As the use of 3D printing increases and becomes more widespread and less costly, it presents a range of potential threats and benefits to the nation’s security, according to a new report.

Potential threats include untraceable weapons and parts, explosives, sabotaging critical parts, concealing illicit items inside printed parts, cyber and physical compromise of printing technology, counterfeit parts, and biometric spoofing, such as making masks and fingerprints to fool biometric readers, says the report that was approved on Monday by the Department of Homeland Security’s Homeland Security Advisory Council (HSAC).

“Untraceable weapons include ‘ghost guns,’ named as such because they have no serial number, are not traceable, and are not detectable through metal detectors if 3D printed from polymer material,” says the 3D-Printing report by the HSAC’s Emerging Technologies Subcommittee. “Metal 3D printing may be employed to produce firearms or parts of firearms that are more durable than plastic equivalents and still avoid traceability.”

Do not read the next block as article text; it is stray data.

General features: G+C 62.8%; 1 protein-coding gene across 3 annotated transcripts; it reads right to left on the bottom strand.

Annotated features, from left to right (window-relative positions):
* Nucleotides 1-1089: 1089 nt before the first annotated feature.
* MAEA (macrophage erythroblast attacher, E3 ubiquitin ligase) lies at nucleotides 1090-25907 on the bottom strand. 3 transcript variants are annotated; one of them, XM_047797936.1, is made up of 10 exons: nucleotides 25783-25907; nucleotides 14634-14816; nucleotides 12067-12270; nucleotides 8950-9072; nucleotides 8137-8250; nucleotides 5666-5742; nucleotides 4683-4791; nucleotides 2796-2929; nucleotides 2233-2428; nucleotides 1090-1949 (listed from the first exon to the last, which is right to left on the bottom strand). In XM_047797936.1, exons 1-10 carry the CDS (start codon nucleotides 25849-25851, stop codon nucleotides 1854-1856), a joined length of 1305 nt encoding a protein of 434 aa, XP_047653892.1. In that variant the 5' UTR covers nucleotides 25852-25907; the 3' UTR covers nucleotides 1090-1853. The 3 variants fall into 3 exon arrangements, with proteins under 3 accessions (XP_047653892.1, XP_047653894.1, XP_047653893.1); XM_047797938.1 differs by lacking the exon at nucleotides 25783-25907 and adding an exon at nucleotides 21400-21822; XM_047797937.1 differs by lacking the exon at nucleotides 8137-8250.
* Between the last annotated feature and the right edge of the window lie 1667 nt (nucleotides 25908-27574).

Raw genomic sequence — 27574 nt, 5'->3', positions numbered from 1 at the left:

The report cites a number of benefits that are already emerging or are on the way from the adoption of 3D printing, including lower costs of printing metal systems, the use of new materials, production of safety critical parts, new chemical formulations, electrical components, and biological tissue printing.

The report makes three recommendations to improve security around 3D printing, including making parts that are traceable to the machines and files that produced them.

To thwart concealment of illicit items in 3D printed parts, the report recommends imaging and detection tools to detect these times and detect flaws intentionally introduced in the parts to bring on failure.

The third recommendation is for cyber security protections for digital data that flows among designers, engineers, technicians and printers.

With the report’s approval, it heads to the Secretary of Homeland Security for consideration.